The usual way of defining a new modelling language (languages like UML, BPMN, but also formal logics, such as LTL, CTL, paraconsistent logics, etc., really any language you can make models with) is to first decide what its purpose is. You then find and define the concepts and relations, which should be used to create models with that language, so that you can use these models to realise the purpose. If it is a formal language, then you define and prove some desirable properties that its models have.
If the purpose is, say, to model processes, then you probably need a concept for the smallest (primitive) steps that you want to make processes of, and relations to say that one step is before another, is done in parallel with another, and so on. So in that language, you can say in a model that step A is before B and that B is before C, and that C has to be done in parallel with step D.
It can be difficult to precisely define the purpose of a modelling language. To say that a language needs to model processes is not precise, which is illustrated by the variety of modelling languages which already exist, and all model processes in (sometimes only slightly) different ways.
The practical problem is that if you do not precisely define the purpose of the language, then designing it is harder, as your target starts moving: you make a language that can represent sequences of steps, and then you discover that you need to show parallel steps, and then, perhaps you think it is a good idea to enable it to show the timing of steps, and so on.
This is an issue I’ve seen over and over, and not only with young researchers.
A simple way to deal with these problems is to define Language Services that the language should deliver, before you choose the language components, define how they work together, and so on.
A Language Service is simply a question that you want ANY model of the language to be able to answer, and the answer should be the same, regardless of who asks (you, someone else, a machine that can read the models).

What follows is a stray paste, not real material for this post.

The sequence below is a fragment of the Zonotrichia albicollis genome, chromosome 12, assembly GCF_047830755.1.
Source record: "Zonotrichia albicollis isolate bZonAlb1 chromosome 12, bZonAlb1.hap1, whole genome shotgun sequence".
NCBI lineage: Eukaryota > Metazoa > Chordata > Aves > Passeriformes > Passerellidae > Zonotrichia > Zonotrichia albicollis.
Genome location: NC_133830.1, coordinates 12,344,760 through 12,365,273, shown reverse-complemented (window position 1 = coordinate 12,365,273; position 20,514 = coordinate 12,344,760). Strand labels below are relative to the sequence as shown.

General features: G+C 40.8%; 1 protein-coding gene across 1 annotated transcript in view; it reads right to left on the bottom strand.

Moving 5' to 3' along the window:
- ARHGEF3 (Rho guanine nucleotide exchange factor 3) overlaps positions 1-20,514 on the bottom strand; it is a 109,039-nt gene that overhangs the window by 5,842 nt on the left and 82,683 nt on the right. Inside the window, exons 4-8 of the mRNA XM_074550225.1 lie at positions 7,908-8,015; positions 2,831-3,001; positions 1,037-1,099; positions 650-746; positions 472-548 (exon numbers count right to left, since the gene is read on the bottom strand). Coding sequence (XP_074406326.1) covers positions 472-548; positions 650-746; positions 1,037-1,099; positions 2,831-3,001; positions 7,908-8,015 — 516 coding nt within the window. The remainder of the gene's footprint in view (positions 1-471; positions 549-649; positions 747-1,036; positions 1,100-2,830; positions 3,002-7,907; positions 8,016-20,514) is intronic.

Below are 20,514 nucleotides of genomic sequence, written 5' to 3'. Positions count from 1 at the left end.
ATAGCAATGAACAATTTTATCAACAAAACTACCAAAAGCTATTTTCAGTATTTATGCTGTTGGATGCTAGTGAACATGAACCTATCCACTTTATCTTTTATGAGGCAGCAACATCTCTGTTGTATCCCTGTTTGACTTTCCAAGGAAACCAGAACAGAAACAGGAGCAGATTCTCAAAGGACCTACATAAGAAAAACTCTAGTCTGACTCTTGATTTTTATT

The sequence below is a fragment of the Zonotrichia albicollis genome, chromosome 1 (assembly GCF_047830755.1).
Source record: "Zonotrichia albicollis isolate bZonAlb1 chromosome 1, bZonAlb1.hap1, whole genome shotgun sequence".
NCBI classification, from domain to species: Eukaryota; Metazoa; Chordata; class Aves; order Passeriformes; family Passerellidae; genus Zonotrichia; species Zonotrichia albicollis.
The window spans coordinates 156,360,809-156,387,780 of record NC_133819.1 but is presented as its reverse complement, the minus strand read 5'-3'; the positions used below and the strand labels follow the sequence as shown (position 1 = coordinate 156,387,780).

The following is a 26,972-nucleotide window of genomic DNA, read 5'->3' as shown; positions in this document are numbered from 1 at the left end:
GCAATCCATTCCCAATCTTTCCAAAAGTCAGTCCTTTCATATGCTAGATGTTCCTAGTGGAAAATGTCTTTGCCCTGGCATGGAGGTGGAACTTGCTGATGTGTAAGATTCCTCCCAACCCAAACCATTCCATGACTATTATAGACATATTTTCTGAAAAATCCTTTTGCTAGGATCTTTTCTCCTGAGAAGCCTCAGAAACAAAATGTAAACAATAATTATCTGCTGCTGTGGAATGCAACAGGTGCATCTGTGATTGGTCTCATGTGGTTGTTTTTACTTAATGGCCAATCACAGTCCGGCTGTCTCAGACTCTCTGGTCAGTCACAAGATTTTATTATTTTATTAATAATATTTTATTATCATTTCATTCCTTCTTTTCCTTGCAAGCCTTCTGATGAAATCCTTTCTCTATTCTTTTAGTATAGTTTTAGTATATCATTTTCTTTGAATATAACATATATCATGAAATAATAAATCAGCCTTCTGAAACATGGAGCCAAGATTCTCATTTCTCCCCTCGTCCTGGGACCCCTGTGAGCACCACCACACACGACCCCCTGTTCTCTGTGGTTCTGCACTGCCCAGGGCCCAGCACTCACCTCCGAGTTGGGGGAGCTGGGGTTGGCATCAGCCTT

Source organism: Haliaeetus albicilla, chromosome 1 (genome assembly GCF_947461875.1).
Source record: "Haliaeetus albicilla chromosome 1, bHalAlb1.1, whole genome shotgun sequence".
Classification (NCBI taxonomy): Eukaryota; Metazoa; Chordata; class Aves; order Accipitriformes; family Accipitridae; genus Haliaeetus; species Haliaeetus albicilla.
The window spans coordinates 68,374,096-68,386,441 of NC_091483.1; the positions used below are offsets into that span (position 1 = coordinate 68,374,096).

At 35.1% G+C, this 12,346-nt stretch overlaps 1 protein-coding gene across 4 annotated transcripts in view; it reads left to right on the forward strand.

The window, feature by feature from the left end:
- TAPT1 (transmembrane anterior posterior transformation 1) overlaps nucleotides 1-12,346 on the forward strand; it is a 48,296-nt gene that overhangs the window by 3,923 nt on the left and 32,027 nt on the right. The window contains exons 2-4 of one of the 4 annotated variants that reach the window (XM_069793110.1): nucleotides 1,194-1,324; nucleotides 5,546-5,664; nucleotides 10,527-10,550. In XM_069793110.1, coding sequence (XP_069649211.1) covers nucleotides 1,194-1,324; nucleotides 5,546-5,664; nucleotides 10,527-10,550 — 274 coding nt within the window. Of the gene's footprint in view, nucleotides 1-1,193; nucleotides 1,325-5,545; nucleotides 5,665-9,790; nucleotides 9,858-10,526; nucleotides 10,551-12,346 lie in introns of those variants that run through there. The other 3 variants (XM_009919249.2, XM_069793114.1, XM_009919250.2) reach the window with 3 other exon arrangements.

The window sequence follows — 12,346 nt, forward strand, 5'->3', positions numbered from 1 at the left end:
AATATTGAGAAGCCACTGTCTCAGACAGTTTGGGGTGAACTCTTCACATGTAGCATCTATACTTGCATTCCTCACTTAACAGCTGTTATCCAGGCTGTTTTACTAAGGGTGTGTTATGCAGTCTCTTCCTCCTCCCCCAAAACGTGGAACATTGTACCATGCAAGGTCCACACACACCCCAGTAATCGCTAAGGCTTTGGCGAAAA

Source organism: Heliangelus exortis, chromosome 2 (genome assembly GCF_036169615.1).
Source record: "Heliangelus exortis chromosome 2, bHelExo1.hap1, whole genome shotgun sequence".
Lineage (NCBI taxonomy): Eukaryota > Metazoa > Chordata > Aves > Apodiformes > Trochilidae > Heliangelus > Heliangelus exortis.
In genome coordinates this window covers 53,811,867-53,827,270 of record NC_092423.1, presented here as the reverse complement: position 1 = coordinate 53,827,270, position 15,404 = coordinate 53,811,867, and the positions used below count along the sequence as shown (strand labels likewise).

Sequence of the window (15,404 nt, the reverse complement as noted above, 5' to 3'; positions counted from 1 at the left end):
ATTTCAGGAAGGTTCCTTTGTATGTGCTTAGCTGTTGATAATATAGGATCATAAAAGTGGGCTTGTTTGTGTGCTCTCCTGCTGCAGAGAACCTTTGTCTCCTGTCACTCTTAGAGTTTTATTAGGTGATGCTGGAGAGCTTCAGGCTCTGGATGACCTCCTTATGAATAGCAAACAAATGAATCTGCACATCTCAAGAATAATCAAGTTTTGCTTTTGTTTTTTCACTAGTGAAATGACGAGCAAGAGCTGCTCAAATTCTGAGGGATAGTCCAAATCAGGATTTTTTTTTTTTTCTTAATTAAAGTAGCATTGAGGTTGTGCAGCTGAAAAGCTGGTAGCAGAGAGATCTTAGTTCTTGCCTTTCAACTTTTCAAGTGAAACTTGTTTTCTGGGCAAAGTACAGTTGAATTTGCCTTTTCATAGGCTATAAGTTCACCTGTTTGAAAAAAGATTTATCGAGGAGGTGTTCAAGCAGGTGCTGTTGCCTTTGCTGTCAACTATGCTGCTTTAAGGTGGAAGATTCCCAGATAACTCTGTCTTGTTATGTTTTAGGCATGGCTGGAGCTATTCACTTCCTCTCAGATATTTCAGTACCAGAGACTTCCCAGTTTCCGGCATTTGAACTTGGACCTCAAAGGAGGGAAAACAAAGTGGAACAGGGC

Here is an example of a Language Service:
Given a model M and a step x in M, which steps should be done before doing x?
Different languages can deliver this Language Service, but if a language defines what a step is, and conditions when a step is before another one, then it is clear how to compute the answer.
If the above was the only Language Service that a language had to satisfy, then the following language, call it P, is the simplest one which does so.
In P, any model is a set of expressions, and every expression is a pair (a, b), where a and b represent steps, and (a,b) represents that a should be done before b.
So P isa language with one concept, called “step”, and one relation, called “before”. If the before relation is transitive, then to answer the question in the language service, you have to find the transitive closure of the graph, in which nodes are steps, and edges are before relations. The answer is the set of all steps, on all paths that end in the step x. And the answer is independent of who asked, that is, it is not open to interpretation.
So the next time you need to make a modelling language, start by listing the Language Services that it should deliver.